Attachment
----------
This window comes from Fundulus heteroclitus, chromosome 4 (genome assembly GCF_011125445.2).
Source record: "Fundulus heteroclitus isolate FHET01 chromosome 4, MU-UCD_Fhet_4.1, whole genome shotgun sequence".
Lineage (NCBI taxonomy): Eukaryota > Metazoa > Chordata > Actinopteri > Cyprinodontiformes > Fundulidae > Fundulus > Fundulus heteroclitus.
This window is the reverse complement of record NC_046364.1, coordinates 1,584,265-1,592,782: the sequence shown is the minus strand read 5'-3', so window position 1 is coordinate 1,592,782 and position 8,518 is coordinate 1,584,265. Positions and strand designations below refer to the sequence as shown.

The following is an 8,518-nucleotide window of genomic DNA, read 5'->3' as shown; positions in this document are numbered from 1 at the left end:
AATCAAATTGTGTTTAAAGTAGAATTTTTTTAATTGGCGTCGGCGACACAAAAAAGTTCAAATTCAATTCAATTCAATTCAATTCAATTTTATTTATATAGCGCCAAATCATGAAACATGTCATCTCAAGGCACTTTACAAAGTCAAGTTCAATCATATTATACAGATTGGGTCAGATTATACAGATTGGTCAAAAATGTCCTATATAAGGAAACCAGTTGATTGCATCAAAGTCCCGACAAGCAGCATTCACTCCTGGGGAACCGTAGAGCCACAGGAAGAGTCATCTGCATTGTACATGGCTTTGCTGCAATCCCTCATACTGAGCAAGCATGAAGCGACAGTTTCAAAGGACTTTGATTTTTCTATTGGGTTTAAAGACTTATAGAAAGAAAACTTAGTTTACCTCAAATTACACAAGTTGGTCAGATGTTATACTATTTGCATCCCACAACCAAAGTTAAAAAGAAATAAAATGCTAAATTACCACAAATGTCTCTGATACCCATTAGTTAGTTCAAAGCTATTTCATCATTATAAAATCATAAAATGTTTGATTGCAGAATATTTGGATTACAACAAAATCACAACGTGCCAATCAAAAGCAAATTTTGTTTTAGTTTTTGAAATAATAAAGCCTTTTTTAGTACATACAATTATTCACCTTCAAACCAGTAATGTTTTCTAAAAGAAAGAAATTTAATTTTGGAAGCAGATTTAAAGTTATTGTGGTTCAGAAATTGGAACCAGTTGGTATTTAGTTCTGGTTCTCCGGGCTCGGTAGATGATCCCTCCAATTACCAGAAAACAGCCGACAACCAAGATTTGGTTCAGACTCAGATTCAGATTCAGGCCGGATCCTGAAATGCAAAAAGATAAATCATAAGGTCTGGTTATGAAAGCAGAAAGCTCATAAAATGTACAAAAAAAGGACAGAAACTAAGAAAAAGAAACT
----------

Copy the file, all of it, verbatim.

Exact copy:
This window comes from Fundulus heteroclitus, chromosome 4 (genome assembly GCF_011125445.2).
Source record: "Fundulus heteroclitus isolate FHET01 chromosome 4, MU-UCD_Fhet_4.1, whole genome shotgun sequence".
Lineage (NCBI taxonomy): Eukaryota > Metazoa > Chordata > Actinopteri > Cyprinodontiformes > Fundulidae > Fundulus > Fundulus heteroclitus.
This window is the reverse complement of record NC_046364.1, coordinates 1,584,265-1,592,782: the sequence shown is the minus strand read 5'-3', so window position 1 is coordinate 1,592,782 and position 8,518 is coordinate 1,584,265. Positions and strand designations below refer to the sequence as shown.

The following is an 8,518-nucleotide window of genomic DNA, read 5'->3' as shown; positions in this document are numbered from 1 at the left end:
AATCAAATTGTGTTTAAAGTAGAATTTTTTTAATTGGCGTCGGCGACACAAAAAAGTTCAAATTCAATTCAATTCAATTCAATTCAATTTTATTTATATAGCGCCAAATCATGAAACATGTCATCTCAAGGCACTTTACAAAGTCAAGTTCAATCATATTATACAGATTGGGTCAGATTATACAGATTGGTCAAAAATGTCCTATATAAGGAAACCAGTTGATTGCATCAAAGTCCCGACAAGCAGCATTCACTCCTGGGGAACCGTAGAGCCACAGGAAGAGTCATCTGCATTGTACATGGCTTTGCTGCAATCCCTCATACTGAGCAAGCATGAAGCGACAGTTTCAAAGGACTTTGATTTTTCTATTGGGTTTAAAGACTTATAGAAAGAAAACTTAGTTTACCTCAAATTACACAAGTTGGTCAGATGTTATACTATTTGCATCCCACAACCAAAGTTAAAAAGAAATAAAATGCTAAATTACCACAAATGTCTCTGATACCCATTAGTTAGTTCAAAGCTATTTCATCATTATAAAATCATAAAATGTTTGATTGCAGAATATTTGGATTACAACAAAATCACAACGTGCCAATCAAAAGCAAATTTTGTTTTAGTTTTTGAAATAATAAAGCCTTTTTTAGTACATACAATTATTCACCTTCAAACCAGTAATGTTTTCTAAAAGAAAGAAATTTAATTTTGGAAGCAGATTTAAAGTTATTGTGGTTCAGAAATTGGAACCAGTTGGTATTTAGTTCTGGTTCTCCGGGCTCGGTAGATGATCCCTCCAATTACCAGAAAACAGCCGACAACCAAGATTTGGTTCAGACTCAGATTCAGATTCAGGCCGGATCCTGAAATGCAAAAAGATAAATCATAAGGTCTGGTTATGAAAGCAGAAAGCTCATAAAATGTACAAAAAAAGGACAGAAACTAAGAAAAAGAAACT